Creating an Organic California with Your Help

Response times may be slow due to the wildfires affecting Santa Cruz County and Covid-19. Organic compliance deadlines and inspections will be delayed for businesses affected by these crises. Read the latest updates on the Northern California wildfires, and visit our Covid-19 webpage to find pandemic-specific information »

Los tiempos de respuesta serán lentos debido a los incendios forestales afectando al condado de Santa Cruz y COVID-19. Los plazos de cumplimiento orgánico y las inspecciones se retrasarán para los negocios afectados por estas crisis.  Lea las últimas actualizaciones sobre los incendios forestales del norte de California y visite nuestra página web de Covid-19 para encontrar información específica a la pandemia »

Photo cred Tommy Martino_Bob Quinn and Liz Carlisle
Tommy Martino, Bob Quinn and Liz Carlisle (left) on the Grain by Grain book tour 2019.
 
As an organic farmer at home in Montana of over 30 years, I see firsthand the bounty created from tending to the land in an organic manner. Butterflies, bees, ladybugs, birds, and countless other creatures are drawn to the land tended organically. Those who work on the soil every day can feel its soft, supple nature underneath their boots. The palpable feeling of health and vitality pouring out of an organic farm is unmatched. That said, there is also science to stand behind the claim that organic is a more sustainable, climate-smart approach to our food system, pieced together in the beautiful Roadmap to an Organic California: Benefits Report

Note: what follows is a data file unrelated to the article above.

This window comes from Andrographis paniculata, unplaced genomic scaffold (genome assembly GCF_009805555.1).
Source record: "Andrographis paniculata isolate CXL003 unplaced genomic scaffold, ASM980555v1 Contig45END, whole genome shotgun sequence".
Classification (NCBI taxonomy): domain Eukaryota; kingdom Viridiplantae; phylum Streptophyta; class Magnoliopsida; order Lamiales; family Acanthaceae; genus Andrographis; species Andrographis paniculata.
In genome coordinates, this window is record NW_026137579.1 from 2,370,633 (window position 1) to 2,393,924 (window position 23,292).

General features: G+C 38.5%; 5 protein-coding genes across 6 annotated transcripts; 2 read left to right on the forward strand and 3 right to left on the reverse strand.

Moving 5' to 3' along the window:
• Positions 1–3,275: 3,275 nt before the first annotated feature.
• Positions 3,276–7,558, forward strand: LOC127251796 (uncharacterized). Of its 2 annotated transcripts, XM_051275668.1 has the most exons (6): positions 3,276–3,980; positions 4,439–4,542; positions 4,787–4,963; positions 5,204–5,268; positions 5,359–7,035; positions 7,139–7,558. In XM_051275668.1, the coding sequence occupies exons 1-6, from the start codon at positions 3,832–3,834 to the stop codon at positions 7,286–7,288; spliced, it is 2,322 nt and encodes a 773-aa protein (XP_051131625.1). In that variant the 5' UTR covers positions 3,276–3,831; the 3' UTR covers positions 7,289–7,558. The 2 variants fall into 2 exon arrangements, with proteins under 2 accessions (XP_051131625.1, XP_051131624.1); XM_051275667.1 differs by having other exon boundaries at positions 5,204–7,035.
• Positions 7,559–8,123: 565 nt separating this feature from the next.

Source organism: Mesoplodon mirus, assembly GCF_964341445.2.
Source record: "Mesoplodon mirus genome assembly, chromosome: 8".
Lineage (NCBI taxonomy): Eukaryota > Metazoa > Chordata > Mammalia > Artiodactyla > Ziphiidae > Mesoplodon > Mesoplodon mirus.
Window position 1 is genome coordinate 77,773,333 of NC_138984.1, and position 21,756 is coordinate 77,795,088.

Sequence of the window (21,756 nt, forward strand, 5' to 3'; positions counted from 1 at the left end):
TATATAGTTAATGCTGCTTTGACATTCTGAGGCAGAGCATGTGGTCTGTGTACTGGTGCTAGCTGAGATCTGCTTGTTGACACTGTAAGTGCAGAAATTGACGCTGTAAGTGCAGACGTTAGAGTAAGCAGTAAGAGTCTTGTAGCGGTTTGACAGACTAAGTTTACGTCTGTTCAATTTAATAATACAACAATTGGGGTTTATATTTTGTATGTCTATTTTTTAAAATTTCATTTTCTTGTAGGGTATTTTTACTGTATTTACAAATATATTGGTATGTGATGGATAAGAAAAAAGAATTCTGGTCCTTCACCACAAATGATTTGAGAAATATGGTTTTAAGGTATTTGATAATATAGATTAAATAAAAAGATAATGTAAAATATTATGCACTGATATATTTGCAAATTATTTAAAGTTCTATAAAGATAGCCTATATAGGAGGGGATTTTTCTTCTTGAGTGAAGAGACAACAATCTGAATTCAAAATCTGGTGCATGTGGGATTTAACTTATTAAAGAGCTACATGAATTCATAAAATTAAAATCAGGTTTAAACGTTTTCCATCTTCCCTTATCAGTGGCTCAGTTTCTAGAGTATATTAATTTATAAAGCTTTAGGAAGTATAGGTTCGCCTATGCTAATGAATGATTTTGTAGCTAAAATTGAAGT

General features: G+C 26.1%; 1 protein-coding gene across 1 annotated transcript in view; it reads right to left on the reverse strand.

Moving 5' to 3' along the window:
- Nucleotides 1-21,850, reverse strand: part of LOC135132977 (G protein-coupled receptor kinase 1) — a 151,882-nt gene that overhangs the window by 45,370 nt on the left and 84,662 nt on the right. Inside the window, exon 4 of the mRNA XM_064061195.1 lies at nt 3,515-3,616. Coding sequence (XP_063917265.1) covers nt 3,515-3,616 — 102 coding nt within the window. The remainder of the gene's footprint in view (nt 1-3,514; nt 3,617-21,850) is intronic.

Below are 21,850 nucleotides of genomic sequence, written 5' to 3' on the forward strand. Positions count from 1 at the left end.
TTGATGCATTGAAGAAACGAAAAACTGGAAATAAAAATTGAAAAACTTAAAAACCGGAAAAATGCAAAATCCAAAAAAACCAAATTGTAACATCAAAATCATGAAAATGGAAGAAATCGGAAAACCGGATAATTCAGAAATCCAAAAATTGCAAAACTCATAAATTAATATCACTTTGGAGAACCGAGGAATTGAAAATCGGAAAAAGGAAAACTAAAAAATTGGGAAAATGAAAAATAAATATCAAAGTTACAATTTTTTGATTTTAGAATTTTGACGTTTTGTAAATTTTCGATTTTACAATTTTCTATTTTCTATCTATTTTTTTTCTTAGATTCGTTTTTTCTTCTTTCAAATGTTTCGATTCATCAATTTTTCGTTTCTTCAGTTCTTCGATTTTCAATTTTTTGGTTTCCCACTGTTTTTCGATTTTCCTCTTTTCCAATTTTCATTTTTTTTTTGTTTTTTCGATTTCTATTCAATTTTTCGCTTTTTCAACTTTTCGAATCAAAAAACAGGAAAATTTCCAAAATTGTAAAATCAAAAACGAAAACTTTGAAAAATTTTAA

I’ve traveled all over the world promoting organic agriculture, and just returned from Europe, where a model of smart agriculture is played out across their entire food system. Organic and biodynamic agriculture is now found on 16 percent of Europe’s total farmland, and California is on its way toward a similar share of organic acreage through CCOF’s Roadmap to an Organic California: Policy Report
 
You see, it’s easy enough to say, “Here’s why organic agriculture makes a difference,” but it’s quite another to make vetted suggestions to California’s state legislature. Given how much demand there is for organic product, and how many households are purchasing organic every time they go shopping (89 percent), California is wise to start adopting policies that support its organic farmers and farmland so that more of the organic food eaten in California is produced in the state rather than being supplied by exports. We are moving toward solutions, together. I have deep ties to California since I spent seven years of my life here, mostly attending graduate school at the University of California, Davis and have longed appreciated the role CCOF has played in the organic movement in California and throughout the nation.
 
I encourage you to make a donation to the CCOF Foundation in support of the next phase of the Roadmap to an Organic California project. The Benefits Report and Policy Report have been created, and now it is time to coalesce and use organic as a solution to fight climate chaos, restore economic stability to our farms and rural areas, reduce chemical pollution in our nation, and release the grip of chronic disease on our people. Thank you for investing in a stable future for those who grow and eat the food born out of this beautiful California soil.
 
Your friend,
 
Big Sandy, Montana
 
All donations to the CCOF Foundation are tax-deductible. The CCOF Foundation is a 501(c)(3) charitable organization (tax ID #30-0106255). 
 

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